The reaction in Israel to viral videos showing IDF “weakness” shows Israelis only care about what they look like in the West Bank, and not why they’re there to begin with. But of all the reactions, Israel’s Foreign Minister had the last laugh once again. It’s been a bad week for us occupiers. Caught by the natives with our pants down. Twice! First, there was this embarrassing moment in Hebron when IDF soldiers were sourrounded by Palestinian police: http://www.youtube.com/watch?v=0s29jtLfVE4 But then came the worst, when Palestinians from the village of Kaddum threw stones on soldiers and the latter - are…Read More... | 43 Comments
With all due respect to Meretz and Hadash ... Until yesterday, the occupation was not an issue in the Israeli election campaign; the only parties running against it were Meretz and the non-Zionist, Arab or largely Arab slates, all of which are marginal to the country's politics. But with Amir Peretz's departure from the Labor Party for Hatnuah (The Movement), where he will be No. 3 after Tzipi Livni and Amram Mitzna, there is now a mainstream party with a critical mass of leadership material at the top whose focus is on ending the conflict with the Palestinians, and whose…Read More... | 51 Comments
It's an extreme long shot. Probably impossible. But Tzipi Livni's comeback may be the only way left to change the balance between the blocs, especially if she and Labor’s Shelly Yachimovich distance themselves from each other A few thoughts on Tzipi Livni’s comeback, announced yesterday. This move, mocked by everyone all over the map, is actually the only chance the Left has. A Hail Mary of sorts. Right now, and judging by the Haaretz poll published today, it’s a move destined to fail. The gloomy data even says the left-wing bloc is actually shrinking more, and that Livni “only” grabs…Read More... | 20 Comments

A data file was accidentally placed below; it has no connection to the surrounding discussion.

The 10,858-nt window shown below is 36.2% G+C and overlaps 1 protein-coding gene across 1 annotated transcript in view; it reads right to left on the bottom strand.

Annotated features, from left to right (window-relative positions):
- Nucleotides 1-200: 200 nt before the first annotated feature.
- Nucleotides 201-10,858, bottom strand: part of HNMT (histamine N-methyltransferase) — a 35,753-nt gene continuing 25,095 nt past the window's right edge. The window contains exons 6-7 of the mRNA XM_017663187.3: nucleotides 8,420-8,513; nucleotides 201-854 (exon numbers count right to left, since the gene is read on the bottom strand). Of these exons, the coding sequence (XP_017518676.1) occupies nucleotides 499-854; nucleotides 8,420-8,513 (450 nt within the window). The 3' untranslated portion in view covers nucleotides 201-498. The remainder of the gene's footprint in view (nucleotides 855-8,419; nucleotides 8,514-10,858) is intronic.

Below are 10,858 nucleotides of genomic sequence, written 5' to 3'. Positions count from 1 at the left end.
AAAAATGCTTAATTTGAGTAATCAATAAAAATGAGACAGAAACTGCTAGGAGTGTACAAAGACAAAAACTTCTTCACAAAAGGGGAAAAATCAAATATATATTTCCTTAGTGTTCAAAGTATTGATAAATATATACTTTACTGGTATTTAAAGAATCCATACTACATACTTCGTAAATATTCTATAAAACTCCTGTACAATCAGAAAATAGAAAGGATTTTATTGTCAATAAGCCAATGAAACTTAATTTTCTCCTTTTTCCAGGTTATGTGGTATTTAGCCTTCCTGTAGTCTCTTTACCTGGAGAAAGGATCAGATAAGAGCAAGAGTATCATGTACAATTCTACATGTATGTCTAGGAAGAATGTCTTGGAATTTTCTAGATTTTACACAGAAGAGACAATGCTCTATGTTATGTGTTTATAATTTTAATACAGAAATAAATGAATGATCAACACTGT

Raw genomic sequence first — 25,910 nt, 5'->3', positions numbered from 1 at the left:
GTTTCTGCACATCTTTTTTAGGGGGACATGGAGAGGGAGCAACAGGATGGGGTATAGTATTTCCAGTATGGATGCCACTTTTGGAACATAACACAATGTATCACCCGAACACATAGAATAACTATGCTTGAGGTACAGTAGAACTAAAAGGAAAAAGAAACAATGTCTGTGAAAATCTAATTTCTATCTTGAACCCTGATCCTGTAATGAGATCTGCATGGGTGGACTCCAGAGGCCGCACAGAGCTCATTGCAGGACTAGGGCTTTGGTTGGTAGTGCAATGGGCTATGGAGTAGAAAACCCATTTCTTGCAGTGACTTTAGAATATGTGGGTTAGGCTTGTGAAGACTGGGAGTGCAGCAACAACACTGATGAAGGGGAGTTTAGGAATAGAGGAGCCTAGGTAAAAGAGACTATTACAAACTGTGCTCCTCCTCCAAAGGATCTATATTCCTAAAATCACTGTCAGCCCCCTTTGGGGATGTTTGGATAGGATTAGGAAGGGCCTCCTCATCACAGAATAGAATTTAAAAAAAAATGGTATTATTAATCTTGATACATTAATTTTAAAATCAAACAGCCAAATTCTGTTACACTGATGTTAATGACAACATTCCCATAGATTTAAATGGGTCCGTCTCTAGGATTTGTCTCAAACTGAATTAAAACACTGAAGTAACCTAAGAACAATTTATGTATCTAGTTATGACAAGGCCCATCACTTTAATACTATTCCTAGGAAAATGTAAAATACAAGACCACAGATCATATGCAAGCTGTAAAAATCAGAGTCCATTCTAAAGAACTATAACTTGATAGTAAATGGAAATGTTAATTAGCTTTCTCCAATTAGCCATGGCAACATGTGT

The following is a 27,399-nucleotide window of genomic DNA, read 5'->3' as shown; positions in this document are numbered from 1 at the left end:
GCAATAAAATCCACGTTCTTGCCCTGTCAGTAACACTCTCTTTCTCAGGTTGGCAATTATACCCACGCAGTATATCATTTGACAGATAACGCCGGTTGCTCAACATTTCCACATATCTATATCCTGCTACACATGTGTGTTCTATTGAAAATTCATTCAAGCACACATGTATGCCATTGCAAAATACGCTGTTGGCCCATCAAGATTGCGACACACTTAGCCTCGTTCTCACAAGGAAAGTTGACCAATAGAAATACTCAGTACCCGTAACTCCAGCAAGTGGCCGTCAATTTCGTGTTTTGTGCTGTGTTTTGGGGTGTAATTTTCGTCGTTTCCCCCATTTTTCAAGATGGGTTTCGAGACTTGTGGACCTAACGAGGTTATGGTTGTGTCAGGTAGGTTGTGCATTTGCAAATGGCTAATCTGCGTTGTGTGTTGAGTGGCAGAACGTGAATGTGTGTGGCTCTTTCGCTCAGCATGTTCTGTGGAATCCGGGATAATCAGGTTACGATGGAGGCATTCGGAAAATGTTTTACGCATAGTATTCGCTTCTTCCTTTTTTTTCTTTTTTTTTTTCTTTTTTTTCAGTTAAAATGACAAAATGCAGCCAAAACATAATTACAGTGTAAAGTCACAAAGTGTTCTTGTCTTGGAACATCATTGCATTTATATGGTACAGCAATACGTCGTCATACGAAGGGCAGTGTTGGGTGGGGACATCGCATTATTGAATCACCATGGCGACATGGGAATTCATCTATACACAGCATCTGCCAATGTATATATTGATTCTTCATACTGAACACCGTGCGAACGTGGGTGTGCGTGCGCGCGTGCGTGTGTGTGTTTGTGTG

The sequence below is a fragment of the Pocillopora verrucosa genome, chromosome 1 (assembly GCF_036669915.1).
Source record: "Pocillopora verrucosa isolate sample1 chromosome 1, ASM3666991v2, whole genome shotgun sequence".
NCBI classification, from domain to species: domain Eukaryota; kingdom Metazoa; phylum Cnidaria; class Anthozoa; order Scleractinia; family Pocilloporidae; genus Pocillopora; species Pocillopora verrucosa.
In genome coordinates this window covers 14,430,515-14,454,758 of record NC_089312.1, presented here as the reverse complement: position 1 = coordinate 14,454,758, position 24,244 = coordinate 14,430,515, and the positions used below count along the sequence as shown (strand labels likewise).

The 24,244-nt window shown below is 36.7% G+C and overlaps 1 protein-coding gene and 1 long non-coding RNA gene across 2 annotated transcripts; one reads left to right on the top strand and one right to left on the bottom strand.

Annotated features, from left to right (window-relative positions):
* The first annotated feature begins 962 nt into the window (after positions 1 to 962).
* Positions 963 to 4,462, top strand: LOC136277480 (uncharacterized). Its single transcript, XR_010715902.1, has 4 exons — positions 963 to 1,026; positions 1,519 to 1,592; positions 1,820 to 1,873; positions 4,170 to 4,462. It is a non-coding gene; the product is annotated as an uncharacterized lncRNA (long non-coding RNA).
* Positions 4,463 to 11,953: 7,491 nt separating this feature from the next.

The reappearance of some veteran politicians on the scene had Netanyahu worried enough to merge with Lieberman. But while Bibi may be ensured another term, he will ultimately pay for the toll of his economic and political policies on Israelis and Palestinians. By Yacov Ben Efrat Benjamin Netanyahu's call for early elections initially evoked an instinctive response: Who needs this? The result of normal elections, scheduled for next fall, was predictable: Bibi could look forward to another four years as prime minister. He had split the Labor Party and pulverized his main rival, Kadima, dispersing its 29 mandates in all…Read More... | 8 Comments
The first couple of polls since the announcing of the new elections are out. Here are the numbers: Maariv (Teleseker): Likud 29; Kadima 7; Israel Beitenu 15; Yesh Atid (Yair Lapid) 11; Labor 19; Shas 10; United Torah Judaism 6; The Jewish Home 8; Meretz 4; Ra'am-Ta'al 3; Hadash 3; Balad 4; Atzmaut (Ehud Barak) 2. Haaretz (Rafi Smith): Likud 29; Kadima 6; Israel Beitenu 13; Yesh Atid (Yair Lapid) 17; Labor 17; Shas 10; United Torah Judaism 5; The Jewish Home 5; Meretz 4; Ra'am-Ta'al 5; Hadash 4; Balad 2; Atzmaut (Ehud Barak) 0. > Click here for 972's Knesset poll…Read More... | 7 Comments
The political parties, along with media, will sell a story of a tight battle, but the Likud-led majority is as stable as it was four years ago. A quick breakdown of the upcoming elections, expected to take place in roughly ninety days. Prime Minister Binyamin Netanyahu announced Tuesday evening his intention to hold early elections in roughly three months. Elections were due to take place in November 2013 in any case, but Netanyahu estimates that he will have trouble passing next year's budget in the current Knesset. The following is an excerpt from Netanyahu's statement tonight: Today, I finished a round of…Read More... | 14 Comments